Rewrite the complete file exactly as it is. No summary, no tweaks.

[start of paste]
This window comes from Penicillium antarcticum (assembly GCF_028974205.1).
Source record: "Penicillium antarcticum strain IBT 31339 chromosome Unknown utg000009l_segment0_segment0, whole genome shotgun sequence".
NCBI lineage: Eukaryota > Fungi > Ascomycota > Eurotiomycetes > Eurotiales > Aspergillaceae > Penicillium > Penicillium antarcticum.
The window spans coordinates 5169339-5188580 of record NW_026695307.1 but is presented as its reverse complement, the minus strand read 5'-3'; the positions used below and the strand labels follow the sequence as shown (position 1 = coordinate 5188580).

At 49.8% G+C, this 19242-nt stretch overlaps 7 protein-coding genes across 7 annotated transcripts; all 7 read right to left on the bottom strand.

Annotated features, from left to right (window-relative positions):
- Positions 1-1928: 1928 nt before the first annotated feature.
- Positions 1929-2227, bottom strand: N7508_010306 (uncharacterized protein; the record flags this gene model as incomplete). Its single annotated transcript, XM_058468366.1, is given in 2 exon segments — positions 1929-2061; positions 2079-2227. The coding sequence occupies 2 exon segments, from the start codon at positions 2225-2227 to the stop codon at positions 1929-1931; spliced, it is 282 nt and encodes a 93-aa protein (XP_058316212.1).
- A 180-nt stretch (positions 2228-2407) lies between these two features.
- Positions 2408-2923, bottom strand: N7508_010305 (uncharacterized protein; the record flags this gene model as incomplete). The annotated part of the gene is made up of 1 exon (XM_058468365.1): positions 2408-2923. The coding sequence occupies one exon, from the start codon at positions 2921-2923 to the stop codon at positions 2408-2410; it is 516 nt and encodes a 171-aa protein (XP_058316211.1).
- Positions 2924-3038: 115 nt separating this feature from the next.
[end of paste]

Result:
This window comes from Penicillium antarcticum (assembly GCF_028974205.1).
Source record: "Penicillium antarcticum strain IBT 31339 chromosome Unknown utg000009l_segment0_segment0, whole genome shotgun sequence".
NCBI lineage: Eukaryota > Fungi > Ascomycota > Eurotiomycetes > Eurotiales > Aspergillaceae > Penicillium > Penicillium antarcticum.
The window spans coordinates 5169339-5188580 of record NW_026695307.1 but is presented as its reverse complement, the minus strand read 5'-3'; the positions used below and the strand labels follow the sequence as shown (position 1 = coordinate 5188580).

At 49.8% G+C, this 19242-nt stretch overlaps 7 protein-coding genes across 7 annotated transcripts; all 7 read right to left on the bottom strand.

Annotated features, from left to right (window-relative positions):
- Positions 1-1928: 1928 nt before the first annotated feature.
- Positions 1929-2227, bottom strand: N7508_010306 (uncharacterized protein; the record flags this gene model as incomplete). Its single annotated transcript, XM_058468366.1, is given in 2 exon segments — positions 1929-2061; positions 2079-2227. The coding sequence occupies 2 exon segments, from the start codon at positions 2225-2227 to the stop codon at positions 1929-1931; spliced, it is 282 nt and encodes a 93-aa protein (XP_058316212.1).
- A 180-nt stretch (positions 2228-2407) lies between these two features.
- Positions 2408-2923, bottom strand: N7508_010305 (uncharacterized protein; the record flags this gene model as incomplete). The annotated part of the gene is made up of 1 exon (XM_058468365.1): positions 2408-2923. The coding sequence occupies one exon, from the start codon at positions 2921-2923 to the stop codon at positions 2408-2410; it is 516 nt and encodes a 171-aa protein (XP_058316211.1).
- Positions 2924-3038: 115 nt separating this feature from the next.